The images were processed with RootSnap! software (ver., which provided root length (RL), root surface area (RSA) and average root diameter (ARD). As it was impossible to distinguish between wheat and pea roots, the total root pool of the component species was evaluated. Nevertheless, wheat roots were considered to be dominant due to the much higher planting density and the dense adventitious root system [50]. Only active roots, identified by their white to pale brown color, were considered, whereas dark brown, blurry roots were disregarded [21].

4.4. Leaf Chlorophyll Content and Post-Harvest Measurements

The flag leaf chlorophyll content was estimated in situ at anthesis to characterize the physiological status of wheat grown under different conditions. Fifteen plants from the central rows of each treatment were investigated using a Minolta SPAD-502 m (Konica Minolta Inc., Osaka, Japan). Three measurements taken on the same plant were averaged.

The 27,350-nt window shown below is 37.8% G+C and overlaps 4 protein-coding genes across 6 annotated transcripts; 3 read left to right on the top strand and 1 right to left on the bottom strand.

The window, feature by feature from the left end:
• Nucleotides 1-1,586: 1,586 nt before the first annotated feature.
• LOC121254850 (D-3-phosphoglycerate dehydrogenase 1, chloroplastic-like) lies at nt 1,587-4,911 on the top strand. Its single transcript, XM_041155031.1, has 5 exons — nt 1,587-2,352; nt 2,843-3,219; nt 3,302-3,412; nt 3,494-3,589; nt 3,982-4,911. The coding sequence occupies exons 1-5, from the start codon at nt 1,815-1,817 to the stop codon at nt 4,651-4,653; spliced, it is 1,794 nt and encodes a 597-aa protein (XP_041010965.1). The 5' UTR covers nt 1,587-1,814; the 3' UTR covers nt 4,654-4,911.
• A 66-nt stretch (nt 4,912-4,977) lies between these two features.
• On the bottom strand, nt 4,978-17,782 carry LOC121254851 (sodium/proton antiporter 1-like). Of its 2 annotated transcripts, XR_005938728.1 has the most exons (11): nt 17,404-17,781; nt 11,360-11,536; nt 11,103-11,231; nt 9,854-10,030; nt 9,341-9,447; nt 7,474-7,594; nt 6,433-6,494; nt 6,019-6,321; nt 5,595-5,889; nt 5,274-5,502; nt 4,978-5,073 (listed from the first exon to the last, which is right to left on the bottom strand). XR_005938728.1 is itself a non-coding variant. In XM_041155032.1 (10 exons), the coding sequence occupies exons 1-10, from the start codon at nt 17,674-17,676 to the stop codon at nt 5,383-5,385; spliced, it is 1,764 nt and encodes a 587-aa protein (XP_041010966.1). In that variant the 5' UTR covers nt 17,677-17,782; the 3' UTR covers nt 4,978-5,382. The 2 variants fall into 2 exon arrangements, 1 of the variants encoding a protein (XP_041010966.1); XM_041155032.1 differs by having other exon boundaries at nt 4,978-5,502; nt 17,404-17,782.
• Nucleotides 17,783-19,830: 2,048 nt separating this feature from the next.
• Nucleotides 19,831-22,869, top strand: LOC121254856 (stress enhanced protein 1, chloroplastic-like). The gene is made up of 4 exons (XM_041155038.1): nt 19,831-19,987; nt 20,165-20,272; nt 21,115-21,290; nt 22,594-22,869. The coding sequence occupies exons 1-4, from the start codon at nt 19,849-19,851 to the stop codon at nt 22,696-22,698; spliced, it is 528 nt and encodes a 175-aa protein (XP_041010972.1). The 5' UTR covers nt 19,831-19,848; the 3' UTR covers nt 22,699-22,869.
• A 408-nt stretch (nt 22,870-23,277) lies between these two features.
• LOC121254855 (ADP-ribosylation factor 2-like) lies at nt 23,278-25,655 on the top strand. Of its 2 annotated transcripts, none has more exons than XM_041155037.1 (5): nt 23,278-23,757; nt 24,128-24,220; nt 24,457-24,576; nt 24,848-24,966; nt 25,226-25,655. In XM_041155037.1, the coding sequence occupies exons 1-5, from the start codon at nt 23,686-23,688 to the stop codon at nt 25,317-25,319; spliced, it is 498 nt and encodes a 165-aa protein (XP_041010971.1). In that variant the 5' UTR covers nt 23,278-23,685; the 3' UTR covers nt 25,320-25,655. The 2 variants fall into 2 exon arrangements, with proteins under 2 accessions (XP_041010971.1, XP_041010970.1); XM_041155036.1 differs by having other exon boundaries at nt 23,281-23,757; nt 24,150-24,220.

At wheat maturity (on DAP 130 and 119 for the well-watered and drought-stressed treatments, respectively), the two crops were hand harvested separately just above the soil surface. The wheat biomass was oven-dried at 70 °C to constant weight to determine the total shoot dry mass (SDM), after which the ears were threshed manually to obtain the total grain yield (GY).

4.5. Data Analysis

The data were analyzed using Statistica software (ver. 13; StatSoft Inc., Tulsa, OK, USA). The effect of pea intercropping and drought on the CR* and SPAD values was evaluated with an unpaired t test (p < 0.05). Welch’s correction was applied when the F test indicated significant differences between the variances. A paired t test was used to analyze the influence of intercropping and drought on the maxima of RL, RSA and ARD, and on SDM and GY (in this case, treatments differing only in cropping design or in water regime were paired). Simple linear regression was performed to relate CR* to RSA. In this case, only the data collected until the wheat flowering stage (when CR* and RSA peaked) were used, and pooled over cultivar sole and intercrop. The reason for this is that the correlation between capacitance and root size properties is much stronger during the most active (vegetative to flowering) plant growth stages characterized by intensive root growth, and becomes weaker during maturity stages, when root suberization, reduced activity and death can result in a sudden decrease in capacitance [6,10]. The regression slopes were compared with analysis of covariance.

Supplementary Materials